Father's Day is Sunday. My dad, 90, remains a big proponent of never retiring, and only reluctantly did so at age 87. Still, this past October, he sat in a chain hotel ballroom to re-certify as a medical archivist, which he likes to keep current on his resume "in case" he needs to look for work.
He'd practiced surgery from the time he turned 25 or so in 1950, until the mid-1980s, and from the time he turned 63 until his mid-80s, he held full-time jobs related to the medical field. His interests are expansive and have always been so--Churchill, the Civil War, Bach, politics, oceanography, United Nations postage stamp collecting, jazz, any sport, but especially baseball, tennis, golf, professional football and basketball, religion, and lawn mowers (or why they don't work) are all keen passions--but only last week I learned of another of his interests, architecture.
He knows that my current livelihood centers on something to do with architects and architecture, and he told me recently, "I've always been interested in it, and always kind of felt that I could be an architect."
Hearing my surprise at this revelation, he explained, "I always had the feeling I could recognize ahead of time trends in what people would want in their homes."
So, I asked him what he felt people would want in their homes in the future, a few years from now, and he said that he would build homes that had showers and electric systems that would shut off automatically after a certain limited time so that people would not be wasting water or electricity.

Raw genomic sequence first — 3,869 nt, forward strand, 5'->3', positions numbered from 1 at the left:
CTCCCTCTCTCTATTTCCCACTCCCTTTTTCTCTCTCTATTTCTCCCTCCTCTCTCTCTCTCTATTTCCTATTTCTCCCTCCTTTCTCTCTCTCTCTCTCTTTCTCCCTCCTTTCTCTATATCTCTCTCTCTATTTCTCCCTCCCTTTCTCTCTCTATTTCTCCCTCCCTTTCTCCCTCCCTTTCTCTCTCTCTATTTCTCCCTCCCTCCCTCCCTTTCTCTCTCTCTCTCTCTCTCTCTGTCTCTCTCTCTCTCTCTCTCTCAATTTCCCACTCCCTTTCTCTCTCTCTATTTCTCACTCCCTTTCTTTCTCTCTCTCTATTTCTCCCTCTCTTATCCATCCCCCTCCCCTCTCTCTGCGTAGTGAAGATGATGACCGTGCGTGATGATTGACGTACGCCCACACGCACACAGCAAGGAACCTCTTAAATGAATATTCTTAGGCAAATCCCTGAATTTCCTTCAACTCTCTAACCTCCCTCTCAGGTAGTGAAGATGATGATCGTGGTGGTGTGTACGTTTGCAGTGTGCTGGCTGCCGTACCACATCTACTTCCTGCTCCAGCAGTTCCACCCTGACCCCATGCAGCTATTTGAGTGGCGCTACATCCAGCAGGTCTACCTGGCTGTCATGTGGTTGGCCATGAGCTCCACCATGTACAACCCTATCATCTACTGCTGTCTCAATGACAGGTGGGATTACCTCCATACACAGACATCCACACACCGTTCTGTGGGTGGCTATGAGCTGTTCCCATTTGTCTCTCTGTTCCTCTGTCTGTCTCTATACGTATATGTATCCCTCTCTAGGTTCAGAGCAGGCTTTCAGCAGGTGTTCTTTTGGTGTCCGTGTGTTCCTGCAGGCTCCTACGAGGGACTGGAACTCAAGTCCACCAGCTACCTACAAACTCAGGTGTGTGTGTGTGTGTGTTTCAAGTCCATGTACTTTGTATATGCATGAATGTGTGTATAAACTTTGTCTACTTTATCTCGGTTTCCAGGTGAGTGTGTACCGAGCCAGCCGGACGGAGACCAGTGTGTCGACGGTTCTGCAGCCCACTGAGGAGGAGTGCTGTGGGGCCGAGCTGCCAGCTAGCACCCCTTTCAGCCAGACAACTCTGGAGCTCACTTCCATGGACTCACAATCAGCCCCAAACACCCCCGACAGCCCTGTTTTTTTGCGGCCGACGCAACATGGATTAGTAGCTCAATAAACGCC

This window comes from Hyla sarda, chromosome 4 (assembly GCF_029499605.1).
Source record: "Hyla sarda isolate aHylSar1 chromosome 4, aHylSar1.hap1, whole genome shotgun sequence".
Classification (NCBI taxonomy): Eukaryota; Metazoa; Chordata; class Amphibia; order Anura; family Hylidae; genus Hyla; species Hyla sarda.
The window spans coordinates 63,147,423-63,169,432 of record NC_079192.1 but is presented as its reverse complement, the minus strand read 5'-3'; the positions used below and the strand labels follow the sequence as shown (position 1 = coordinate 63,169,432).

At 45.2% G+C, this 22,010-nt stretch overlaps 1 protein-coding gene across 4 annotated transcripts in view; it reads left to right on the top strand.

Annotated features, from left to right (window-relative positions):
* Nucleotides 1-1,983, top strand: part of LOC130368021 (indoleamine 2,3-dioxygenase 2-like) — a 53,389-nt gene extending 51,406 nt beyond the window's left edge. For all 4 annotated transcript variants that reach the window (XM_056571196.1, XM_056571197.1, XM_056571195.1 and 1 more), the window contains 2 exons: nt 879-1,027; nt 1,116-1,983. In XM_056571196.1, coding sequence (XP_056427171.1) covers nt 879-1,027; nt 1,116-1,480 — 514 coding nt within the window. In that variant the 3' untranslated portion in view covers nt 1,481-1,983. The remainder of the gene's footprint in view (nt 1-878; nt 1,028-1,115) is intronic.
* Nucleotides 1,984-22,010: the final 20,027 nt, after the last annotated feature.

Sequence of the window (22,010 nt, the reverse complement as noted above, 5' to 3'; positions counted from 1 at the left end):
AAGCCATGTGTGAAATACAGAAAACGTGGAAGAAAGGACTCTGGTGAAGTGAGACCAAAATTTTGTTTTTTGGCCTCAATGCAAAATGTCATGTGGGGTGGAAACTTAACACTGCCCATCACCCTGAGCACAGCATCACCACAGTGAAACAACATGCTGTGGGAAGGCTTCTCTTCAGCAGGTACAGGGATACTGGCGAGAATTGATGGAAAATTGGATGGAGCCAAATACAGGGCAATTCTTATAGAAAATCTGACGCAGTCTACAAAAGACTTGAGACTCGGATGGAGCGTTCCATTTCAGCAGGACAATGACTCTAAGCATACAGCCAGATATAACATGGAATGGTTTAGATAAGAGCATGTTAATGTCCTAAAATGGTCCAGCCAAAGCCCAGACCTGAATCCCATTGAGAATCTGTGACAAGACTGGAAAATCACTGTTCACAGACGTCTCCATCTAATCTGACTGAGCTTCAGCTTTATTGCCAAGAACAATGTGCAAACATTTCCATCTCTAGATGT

It tells you something about wisdom of the ages, and about innovation, and about human behavior and psychology, that someone who's 90 years old would suggest that technology and automation might be put to work as means of self-restraint and, even, sacrifice, so that the world's precious resources--water and energy--might be conserved.
Sage thoughts aside, one of the striking things about my father is that he has outlived probably anybody in his genetic line, and while his view of retirement is attitudinal and possibly generational, his longevity may or may not have anything to do with his will to keep on working well beyond the years his financial means required. What this implies with respect to the home building and development segment we currently call active adult, I don't exactly know. Given that some people will hit their mid-60s, early 70s, and even 80s, and still elect to or need to work, will certainly mean that new-home communities and neighborhoods for aging Americans will continue to evolve rapidly in design, function, and location.
Some of us love to work, and some of us are so passionate about our livelihoods that the way we make a living hardly feels like work at all. It just feels like living.
This is the sense I get when I talk with people who build homes for a living. Many don't feel that it's a job. More people in the field seem to feel that being part of a business that, like no other, puts people in a home, very often by putting that home within their reach.
Happy Fathers Day! A moment to celebrate is well-deserved.